Verizon Wireline Workers' Strike to Start Wednesday -Unions

Verizon Communications' wireline employees will go on strike starting Wednesday after reaching an impasse in talks over a new labor contract, union officials said on Monday.

The Communications Workers of America (CWA) and International Brotherhood of Electrical Workers unions say they jointly represent nearly 40,000 employees of the wireline business, which includes FiOS Internet, telephone and TV services.

Unless Verizon reconsiders its stance on unsettled issues, wireline workers will stage the walkout starting at 6 a.m. EDT on Wednesday, CWA President Chris Shelton said on a media call.

"Verizon has forced us there ... Nobody wants to go on strike," Shelton said. "It's a hardship for our members and our families, it's a hardship for customers."

Verizon and the unions, which represent Verizon workers from states such as Massachusetts, Virginia, New York and Rhode Island, have been in talks over the company's plans to cut healthcare and pension-related benefits over a three-year period since June. Wireline workers have been working out of contract since the last agreeement expired in August.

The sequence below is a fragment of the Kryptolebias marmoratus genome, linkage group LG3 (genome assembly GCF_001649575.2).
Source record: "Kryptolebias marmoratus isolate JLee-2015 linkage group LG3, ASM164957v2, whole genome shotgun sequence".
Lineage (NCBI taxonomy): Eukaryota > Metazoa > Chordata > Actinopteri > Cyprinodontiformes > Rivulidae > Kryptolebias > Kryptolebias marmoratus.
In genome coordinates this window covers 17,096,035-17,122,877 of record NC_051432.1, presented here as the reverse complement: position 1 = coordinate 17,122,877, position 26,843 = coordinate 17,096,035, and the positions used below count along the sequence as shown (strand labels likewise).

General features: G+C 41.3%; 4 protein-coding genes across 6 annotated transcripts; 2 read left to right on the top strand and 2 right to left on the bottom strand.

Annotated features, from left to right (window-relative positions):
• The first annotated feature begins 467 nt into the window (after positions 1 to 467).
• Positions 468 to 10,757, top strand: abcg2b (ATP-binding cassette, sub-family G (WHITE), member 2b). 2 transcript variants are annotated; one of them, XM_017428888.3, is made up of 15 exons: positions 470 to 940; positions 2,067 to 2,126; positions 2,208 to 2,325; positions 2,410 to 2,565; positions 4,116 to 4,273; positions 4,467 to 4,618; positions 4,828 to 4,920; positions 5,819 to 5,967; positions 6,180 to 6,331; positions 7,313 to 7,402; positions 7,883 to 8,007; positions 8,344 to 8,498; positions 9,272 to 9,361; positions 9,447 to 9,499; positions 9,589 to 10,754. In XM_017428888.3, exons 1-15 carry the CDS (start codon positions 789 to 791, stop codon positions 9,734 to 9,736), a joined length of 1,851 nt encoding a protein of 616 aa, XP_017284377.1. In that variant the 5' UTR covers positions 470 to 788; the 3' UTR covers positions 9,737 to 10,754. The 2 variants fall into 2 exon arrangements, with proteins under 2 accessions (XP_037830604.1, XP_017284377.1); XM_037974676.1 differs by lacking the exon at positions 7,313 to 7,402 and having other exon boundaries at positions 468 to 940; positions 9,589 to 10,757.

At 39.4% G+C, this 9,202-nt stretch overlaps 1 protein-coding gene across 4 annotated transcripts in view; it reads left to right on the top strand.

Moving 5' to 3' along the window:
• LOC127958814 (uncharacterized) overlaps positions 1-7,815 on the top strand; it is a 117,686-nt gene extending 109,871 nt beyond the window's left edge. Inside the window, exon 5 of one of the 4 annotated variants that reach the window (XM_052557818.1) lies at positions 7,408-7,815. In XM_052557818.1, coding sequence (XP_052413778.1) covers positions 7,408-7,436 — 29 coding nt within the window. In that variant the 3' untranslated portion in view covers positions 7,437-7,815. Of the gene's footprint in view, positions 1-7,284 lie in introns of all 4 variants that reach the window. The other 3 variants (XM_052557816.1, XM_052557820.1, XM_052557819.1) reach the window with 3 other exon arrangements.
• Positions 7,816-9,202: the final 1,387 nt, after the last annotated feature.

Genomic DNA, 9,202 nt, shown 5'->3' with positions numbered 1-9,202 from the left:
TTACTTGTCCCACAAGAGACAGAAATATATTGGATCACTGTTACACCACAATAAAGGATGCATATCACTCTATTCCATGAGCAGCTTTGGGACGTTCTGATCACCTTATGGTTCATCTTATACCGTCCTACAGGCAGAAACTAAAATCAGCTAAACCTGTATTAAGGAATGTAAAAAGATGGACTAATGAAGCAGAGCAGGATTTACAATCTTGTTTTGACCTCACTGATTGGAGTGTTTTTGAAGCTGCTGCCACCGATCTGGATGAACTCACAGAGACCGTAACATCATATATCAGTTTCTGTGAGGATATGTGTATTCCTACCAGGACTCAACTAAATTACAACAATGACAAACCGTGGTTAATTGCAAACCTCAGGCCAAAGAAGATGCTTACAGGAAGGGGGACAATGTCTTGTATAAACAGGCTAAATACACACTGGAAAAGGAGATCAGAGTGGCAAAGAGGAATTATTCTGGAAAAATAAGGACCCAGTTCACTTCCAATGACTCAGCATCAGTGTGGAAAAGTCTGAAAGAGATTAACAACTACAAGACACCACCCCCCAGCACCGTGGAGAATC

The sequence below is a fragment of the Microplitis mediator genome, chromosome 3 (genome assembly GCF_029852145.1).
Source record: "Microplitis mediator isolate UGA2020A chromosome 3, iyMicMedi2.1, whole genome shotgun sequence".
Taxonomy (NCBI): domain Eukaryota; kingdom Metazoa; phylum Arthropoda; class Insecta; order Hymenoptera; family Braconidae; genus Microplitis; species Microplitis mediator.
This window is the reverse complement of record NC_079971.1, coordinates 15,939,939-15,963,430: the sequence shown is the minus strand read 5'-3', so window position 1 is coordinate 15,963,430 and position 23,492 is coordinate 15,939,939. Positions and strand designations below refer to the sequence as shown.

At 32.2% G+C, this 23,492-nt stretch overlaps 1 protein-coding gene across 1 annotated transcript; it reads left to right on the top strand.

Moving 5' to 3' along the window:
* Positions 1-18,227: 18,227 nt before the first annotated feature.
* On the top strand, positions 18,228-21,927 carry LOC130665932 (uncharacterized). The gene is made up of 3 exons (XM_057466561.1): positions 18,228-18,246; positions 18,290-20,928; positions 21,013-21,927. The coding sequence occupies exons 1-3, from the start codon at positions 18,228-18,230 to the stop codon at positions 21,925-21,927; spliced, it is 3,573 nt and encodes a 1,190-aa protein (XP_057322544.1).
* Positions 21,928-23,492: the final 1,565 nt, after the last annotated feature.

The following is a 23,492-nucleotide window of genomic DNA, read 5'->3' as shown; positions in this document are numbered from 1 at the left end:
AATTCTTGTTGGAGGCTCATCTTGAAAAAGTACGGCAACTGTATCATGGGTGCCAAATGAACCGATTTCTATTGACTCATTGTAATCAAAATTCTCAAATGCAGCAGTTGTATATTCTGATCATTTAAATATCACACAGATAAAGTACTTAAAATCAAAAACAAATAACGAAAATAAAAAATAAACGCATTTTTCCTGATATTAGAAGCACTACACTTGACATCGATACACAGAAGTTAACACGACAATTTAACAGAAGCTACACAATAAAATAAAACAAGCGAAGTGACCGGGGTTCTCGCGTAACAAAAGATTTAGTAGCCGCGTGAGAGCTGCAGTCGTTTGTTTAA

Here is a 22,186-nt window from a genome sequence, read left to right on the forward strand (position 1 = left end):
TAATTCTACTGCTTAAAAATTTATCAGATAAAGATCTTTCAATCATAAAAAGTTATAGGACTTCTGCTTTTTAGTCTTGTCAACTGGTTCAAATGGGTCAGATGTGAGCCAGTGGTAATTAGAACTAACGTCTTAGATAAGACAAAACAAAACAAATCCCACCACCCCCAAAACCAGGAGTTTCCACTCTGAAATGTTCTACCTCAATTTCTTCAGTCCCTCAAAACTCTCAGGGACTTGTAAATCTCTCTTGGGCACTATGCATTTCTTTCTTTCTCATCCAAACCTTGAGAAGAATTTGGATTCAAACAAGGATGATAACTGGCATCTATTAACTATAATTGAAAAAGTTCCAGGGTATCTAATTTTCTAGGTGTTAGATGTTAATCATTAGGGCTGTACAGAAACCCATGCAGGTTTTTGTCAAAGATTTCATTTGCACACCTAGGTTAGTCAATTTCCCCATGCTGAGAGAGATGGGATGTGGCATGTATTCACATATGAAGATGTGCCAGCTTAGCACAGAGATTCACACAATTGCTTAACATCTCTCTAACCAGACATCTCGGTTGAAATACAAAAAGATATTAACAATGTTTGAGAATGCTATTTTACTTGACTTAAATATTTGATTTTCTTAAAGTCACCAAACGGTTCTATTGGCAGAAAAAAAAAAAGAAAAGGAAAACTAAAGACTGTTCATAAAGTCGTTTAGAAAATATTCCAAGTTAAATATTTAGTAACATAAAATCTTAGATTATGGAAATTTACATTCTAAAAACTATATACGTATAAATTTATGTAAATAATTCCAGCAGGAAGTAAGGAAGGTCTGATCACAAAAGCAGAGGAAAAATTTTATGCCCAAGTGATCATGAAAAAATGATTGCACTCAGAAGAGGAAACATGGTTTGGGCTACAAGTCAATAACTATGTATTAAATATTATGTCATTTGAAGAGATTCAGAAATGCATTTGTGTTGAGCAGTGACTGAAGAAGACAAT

While a compromise on healthcare plans has been reached, dispute over offshoring call center jobs and pensions still remain, union representatives said.

"We've tried to work with union leaders to reach a deal," said Marc Reed, Verizon's chief administrative officer, said in a company statement

The company said it is fully prepared to serve its customers in the event of a strike.

The last round of contract negotiations in 2011 also led to a strike.

"We are available," said Verizon spokesman Rich Young, when asked about the outlook for negotiations. He said no further talks were currently scheduled with the unions, however.

Verizon said the wireline business generated about 29 percent of its revenue in 2015 but less than 7 percent of operating income. Wireline workers perform network maintenance, among other duties, and also provide customer service at call centers.

(Reporting by Malathi Nayak; Editing by Chizu Nomiyama and Tom Brown)